The term “low fat” may be used on the label or in the labeling of food, except meal products as defined in § 101.13(l) and main dish products as Start Printed Page 91719defined in § 101.13(m), provided that the food has a reference amount customarily consumed greater than 30 grams (g) or greater than 2 tablespoons and contains 3 g or less of fat per reference amount customarily consumed; or the food has a reference amount customarily consumed of 30 g or less or 2 tablespoons or less and contains 3 g or less of fat per reference amount customarily consumed and per 50 g of food (for dehydrated foods that must be reconstituted before typical consumption with water or a diluent containing an insignificant amount, as defined in § 101.9(f)(1), of all nutrients per reference amount customarily consumed, the per 50-g criterion refers to the “as prepared” form) (§ 101.62(b)(2)).

The term “low saturated fat” may be used on the label or labeling of foods, except meal products as defined in § 101.13(1) and main dish products as defined in § 101.13(m), provided that the food contains 1 g or less of saturated fatty acids per reference amount customarily consumed and not more than 15 percent of calories from saturated fatty acids (§ 101.62(c)(2)).

The term “low cholesterol,” under § 101.62(d)(2), may be used on the label or in the labeling of foods, except meal products as defined in § 101.13(l) and main dish products as defined in § 101.13(m), provided that, for foods that have a reference amount customarily consumed greater than 30 g or greater than 2 tablespoons and contain 13 g or less of total fat per reference amount customarily consumed and per labeled serving, the food contains 20 milligrams or less of cholesterol per reference amount customarily consumed or the food contains 2 g or less of saturated fatty acids per reference amount customarily consumed.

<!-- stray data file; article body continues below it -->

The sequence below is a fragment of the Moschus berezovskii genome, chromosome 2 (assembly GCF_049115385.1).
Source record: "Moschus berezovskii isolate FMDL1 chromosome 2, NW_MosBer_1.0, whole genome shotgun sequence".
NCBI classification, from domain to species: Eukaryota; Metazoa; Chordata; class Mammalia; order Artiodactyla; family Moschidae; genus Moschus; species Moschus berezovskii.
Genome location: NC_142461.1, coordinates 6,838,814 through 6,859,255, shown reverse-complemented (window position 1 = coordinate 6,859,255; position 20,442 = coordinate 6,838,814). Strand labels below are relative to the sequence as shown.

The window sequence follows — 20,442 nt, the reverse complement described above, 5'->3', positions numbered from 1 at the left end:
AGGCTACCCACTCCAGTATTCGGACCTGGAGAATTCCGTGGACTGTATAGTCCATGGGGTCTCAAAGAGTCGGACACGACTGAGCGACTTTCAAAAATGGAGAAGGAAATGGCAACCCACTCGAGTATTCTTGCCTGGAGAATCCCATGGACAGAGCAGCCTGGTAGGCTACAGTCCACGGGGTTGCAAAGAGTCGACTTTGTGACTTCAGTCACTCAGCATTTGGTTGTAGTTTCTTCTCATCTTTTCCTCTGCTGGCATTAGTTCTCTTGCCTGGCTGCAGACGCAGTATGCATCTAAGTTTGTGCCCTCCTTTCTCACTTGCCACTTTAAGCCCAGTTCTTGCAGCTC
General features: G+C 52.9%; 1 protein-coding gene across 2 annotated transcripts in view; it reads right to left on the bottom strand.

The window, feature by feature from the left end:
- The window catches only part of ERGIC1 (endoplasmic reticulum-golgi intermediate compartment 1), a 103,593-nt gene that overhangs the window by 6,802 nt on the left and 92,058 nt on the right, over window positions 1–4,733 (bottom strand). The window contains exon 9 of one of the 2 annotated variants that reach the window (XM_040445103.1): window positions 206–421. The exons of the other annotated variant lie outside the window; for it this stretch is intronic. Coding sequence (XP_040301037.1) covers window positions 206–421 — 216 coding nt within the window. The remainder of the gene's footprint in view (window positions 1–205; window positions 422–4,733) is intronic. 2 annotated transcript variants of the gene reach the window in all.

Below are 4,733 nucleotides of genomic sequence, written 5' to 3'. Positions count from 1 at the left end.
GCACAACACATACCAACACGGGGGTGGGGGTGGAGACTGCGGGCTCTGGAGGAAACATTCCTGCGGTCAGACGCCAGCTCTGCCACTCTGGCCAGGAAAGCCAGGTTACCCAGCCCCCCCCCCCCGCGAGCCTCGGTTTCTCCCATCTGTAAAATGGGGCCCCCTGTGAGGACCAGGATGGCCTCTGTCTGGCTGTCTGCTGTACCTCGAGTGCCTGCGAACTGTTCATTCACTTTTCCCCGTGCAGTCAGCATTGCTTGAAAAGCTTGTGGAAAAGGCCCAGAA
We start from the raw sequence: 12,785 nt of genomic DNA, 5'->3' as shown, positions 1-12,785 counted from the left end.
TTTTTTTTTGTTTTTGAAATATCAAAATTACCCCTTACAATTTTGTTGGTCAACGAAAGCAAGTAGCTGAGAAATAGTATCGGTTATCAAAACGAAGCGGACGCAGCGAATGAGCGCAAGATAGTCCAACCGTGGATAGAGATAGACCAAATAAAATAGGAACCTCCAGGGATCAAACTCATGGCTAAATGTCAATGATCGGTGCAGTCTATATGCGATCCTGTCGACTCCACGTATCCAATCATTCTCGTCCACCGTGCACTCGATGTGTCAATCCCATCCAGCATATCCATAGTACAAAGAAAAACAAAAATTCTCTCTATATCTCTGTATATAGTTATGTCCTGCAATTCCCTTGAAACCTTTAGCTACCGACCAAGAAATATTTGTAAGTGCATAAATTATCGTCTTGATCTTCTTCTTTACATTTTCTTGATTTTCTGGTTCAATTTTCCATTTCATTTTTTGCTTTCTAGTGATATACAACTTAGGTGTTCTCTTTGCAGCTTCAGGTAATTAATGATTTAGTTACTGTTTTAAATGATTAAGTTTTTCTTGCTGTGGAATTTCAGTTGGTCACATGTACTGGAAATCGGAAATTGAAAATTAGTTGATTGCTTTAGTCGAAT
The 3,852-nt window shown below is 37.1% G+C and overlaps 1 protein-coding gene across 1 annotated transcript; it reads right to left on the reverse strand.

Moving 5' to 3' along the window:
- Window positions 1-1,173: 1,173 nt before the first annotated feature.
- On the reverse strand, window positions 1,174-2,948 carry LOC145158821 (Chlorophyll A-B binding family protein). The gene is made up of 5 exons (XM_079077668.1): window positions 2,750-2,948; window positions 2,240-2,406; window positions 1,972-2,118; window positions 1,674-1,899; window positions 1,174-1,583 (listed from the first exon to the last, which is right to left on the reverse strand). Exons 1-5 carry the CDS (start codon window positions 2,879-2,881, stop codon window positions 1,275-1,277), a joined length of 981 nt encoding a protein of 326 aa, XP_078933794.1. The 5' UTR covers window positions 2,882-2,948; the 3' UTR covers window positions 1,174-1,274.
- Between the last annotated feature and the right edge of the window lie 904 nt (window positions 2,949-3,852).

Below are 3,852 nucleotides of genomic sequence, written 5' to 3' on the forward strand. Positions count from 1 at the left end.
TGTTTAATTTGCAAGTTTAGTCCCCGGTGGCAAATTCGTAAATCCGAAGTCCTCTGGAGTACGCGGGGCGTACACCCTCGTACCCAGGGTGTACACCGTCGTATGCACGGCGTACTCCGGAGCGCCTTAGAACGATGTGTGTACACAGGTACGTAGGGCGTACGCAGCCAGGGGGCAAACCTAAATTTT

The petition noted that a fruit such as an avocado exceeds the 3 g total fat per RACC criterion of the “low fat” definition and therefore would never be able to bear the health claim for diets low in saturated fat and cholesterol and reduced risk of CHD. According to our nutrient data on the 20 most frequently consumed fruits (§§ 101.42 through 101.45 and appendix C to part 101), avocados contain 4.5 g total fat per RACC and do, indeed, exceed 3 g total fat per RACC. Barring an exemption to the “low fat” requirement, avocados (and any other fruit or vegetable with a total fat content in excess of the criteria for “low fat”) are not eligible to bear the dietary saturated fat and cholesterol and risk of CHD health claim.

In the 1993 final rule authorizing the dietary saturated fat and cholesterol and risk of CHD health claim (58 FR 2739), we established “low fat” as a qualifying criterion for eligibility for the claim asserting that “while total fat is not as strongly or directly linked to increased risk of CHD . . . it may have significant indirect effects.” We discussed how “low fat foods generally help individuals in reducing their intake of saturated fat and cholesterol” and how excess calories, of which fat contributes more per gram than the other energy nutrients, is associated with two health-related conditions (obesity and diabetes) that are risk factors for heart disease (58 FR 2739 at 2742). In support of these determinations, we noted that, “Low fat diets are recommended in all Federal Government and National Academy of Sciences' dietary guidelines for reducing the risk of heart disease” (58 FR 2739 at 2742).